Customize your JAMA Network experience by selecting one or more topics from the list below.
Kilduff CLS, Casswell EJ, Salam T, Hersh D, Ortiz-Perez S, Ezra D. Use of Alleviating Maneuvers for Periocular Facial Dystonias. JAMA Ophthalmol. 2016;134(11):1247–1252. doi:10.1001/jamaophthalmol.2016.3277
Is the use of alleviating maneuvers by patients with benign essential blepharospasm (BEB) or hemifacial spasm (HFS) associated with disease severity or botulinum toxin treatment?
The use of alleviating maneuvers was associated with more severe disease in both patients with BEB and patients with HFS, but not with increased use of botulinum toxin.
Although this association is not proof of cause and effect, patients with BEB or HFS with severe disease may benefit from a multimodal approach to their care, including advice on augmenting their maneuvers or tailoring devices to mimic their maneuvers.
Patients with benign essential blepharospasm or hemifacial spasm are known to use botulinum toxin injections and alleviating maneuvers to help control their symptoms. The clinical correlates between the use of botulinum toxin injections and the use of alleviating maneuvers are not well established.
To determine whether the use of alleviating maneuvers for benign essential blepharospasm or hemifacial spasm correlates with disease severity or botulinum toxin treatment.
Design, Setting, and Participants
A prospective cross-sectional observational study (designed in September 2013) of 74 patients with benign essential blepharospasm and 56 patients with hemifacial spasm who were consecutively recruited from adnexal clinics at Moorfields Eye Hospital (January-June 2014) to complete a questionnaire and undergo a clinical review. Data analysis was performed in December 2015.
Main Outcomes and Measures
Prevalence and type of alleviating maneuvers used for blepharospasm and hemifacial spasm, dystonia severity, and dose and frequency of botulinum toxin injections.
Of the 74 patients with blepharospasm, 39 (52.7%) used alleviating maneuvers (mean [SD] age, 70.4 [9.1] years); of the 56 patients with hemifacial spasm, 25 (44.6%) used alleviating maneuvers (mean [SD] age, 66.5 [12.7] years). The most commonly used maneuver was the touching of facial areas (35 of 64 patients [54.7%]); other maneuvers included covering the eyes (6 of 64 patients [9.4%]), singing (5 of 64 patients [7.8%]), and yawning (5 of 64 patients [7.8%]). Patients with blepharospasm who used alleviating maneuvers scored higher on the Jankovic Rating Scale (median score, 5 vs 4; Hodges-Lehmann median difference, 1 [95% CI, 0-2]; P = .01) and the Blepharospasm Disability Index severity score (median score, 11 vs 4; Hodges-Lehmann median difference, 4 [95% CI, 1-7]; P = .01) than patients with blepharospasm who did not use alleviating maneuvers. Patients with hemifacial spasm who used alleviating maneuvers scored higher on the 7-item Hemifacial Spasm Quality of Life scale (median score, 7 vs 3; Hodges-Lehmann median difference, 4 [95% CI, 1-7]; P = .01) and the SMC Severity Grading Scale (median score, 2 vs 2; Hodges-Lehmann median difference, 0 [95% CI, 0-1]; P = .03) than patients with hemifacial spasm who did not use alleviating maneuver. The severity of dystonia correlated with botulinum toxin treatment for patients with blepharospasm (r = 0.23; P = .049) and patients with hemifacial spasm (r = 0.45; P = .001). There was no difference found in botulinum toxin treatment between patients who used alleviating maneuvers and those who did not, in either the blepharospasm group (150 vs 125 units; Hodges-Lehmann median difference, 20 units [95% CI, −10 to 70 units]; P = .15) or the hemifacial spasm group (58 vs 60 units; Hodges-Lehmann median difference, 0 units [95% CI, −15 to 20 units]; P = .83).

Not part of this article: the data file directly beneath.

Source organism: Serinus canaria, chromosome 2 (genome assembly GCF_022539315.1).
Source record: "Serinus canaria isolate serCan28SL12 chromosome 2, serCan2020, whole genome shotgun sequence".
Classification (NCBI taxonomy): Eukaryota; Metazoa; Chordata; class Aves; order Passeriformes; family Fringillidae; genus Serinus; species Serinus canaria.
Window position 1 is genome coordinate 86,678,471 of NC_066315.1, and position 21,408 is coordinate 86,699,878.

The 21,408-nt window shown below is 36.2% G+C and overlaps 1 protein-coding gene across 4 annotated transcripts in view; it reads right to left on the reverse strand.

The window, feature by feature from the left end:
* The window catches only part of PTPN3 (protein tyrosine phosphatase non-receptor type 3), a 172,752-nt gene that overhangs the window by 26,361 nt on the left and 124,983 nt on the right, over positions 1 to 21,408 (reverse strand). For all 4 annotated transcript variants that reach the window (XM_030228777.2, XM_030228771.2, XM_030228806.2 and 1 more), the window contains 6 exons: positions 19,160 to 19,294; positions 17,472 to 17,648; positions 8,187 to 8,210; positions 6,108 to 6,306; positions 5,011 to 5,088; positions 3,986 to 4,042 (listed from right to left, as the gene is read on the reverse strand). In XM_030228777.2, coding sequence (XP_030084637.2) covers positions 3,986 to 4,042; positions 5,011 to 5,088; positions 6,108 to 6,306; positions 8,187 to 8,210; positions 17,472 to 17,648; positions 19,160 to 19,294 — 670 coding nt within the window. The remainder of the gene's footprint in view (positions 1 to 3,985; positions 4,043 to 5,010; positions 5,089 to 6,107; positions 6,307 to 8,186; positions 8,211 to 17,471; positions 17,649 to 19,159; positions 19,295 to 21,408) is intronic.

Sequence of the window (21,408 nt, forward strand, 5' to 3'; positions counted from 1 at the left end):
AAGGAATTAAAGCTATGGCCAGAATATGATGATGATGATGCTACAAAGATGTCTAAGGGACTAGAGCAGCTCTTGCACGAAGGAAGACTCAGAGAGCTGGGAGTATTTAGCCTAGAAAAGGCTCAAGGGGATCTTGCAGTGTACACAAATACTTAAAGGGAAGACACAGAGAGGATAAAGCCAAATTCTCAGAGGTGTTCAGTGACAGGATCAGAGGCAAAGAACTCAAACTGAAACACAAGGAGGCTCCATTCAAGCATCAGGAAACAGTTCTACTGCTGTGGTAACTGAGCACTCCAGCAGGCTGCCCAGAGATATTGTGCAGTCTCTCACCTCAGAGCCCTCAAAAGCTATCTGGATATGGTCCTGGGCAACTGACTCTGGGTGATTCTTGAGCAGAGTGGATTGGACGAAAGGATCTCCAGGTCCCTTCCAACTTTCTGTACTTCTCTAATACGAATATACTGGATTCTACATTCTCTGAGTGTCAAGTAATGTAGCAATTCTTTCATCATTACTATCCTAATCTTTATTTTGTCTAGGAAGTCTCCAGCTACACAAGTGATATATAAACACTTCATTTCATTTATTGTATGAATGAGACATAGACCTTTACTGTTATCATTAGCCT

Conclusions and Relevance
Half of the patients with periocular facial dystonias used alleviating maneuvers. Their use was associated with more severe disease but not with increased use of botulinum toxin. This may help to guide future therapies, such as advice on maneuver augmentation or tailored devices.
Benign essential blepharospasm (BEB) typically presents in the fifth and sixth decades of life.1 Symptoms can be severe, rendering some patients functionally blind.2 The etiology of BEB is not fully understood, although magnetic resonance imaging studies indicate involvement of the basal ganglia, thalamus, and cerebellum.3,4 Abnormalities in the afferent arm of the blink reflex have also been implicated.5 Hemifacial spasm (HFS) usually appears in the fourth to sixth decade of life. It is generally accepted that HFS is caused by vascular impingement of the facial nerve near its origin from the brainstem.1
Medical therapy for BEB and HFS includes management of concurrent dry eye disease and pharmacological treatment.6 A meaningful response to medical therapy for HFS is reported in less than 10% of patients.7 Anticholinergics, antiepileptics, and presynaptic monoamine-depleting agents can offer limited symptomatic relief for some patients with BEB, but the adverse effects are often dose-limiting, particularly in elderly patients.8 Surgery is reserved for those who do not respond to medical therapy or botulinum toxin (BTX) injections. Surgical options for BEB and HFS include facial nerve fiber disruption, percutaneous thermolysis, and myectomy procedures.9 These rarely offer long-term symptomatic relief and carry the risk of permanent postoperative complications.10
Periocular BTX injections currently form the most common treatment modality for both patients with BEB and patients with HFS. Botulinum toxin inhibits the release of acetylcholine at the neuromuscular junction by preventing the fusion of neurotransmitter axonal vesicles, causing flaccid paralysis. Treatment with BTX has a transient effect and offers 90% of patients clinically significant symptomatic relief for 8 to 16 weeks. However, the response to BTX can vary widely, with some patients perceiving no benefit.11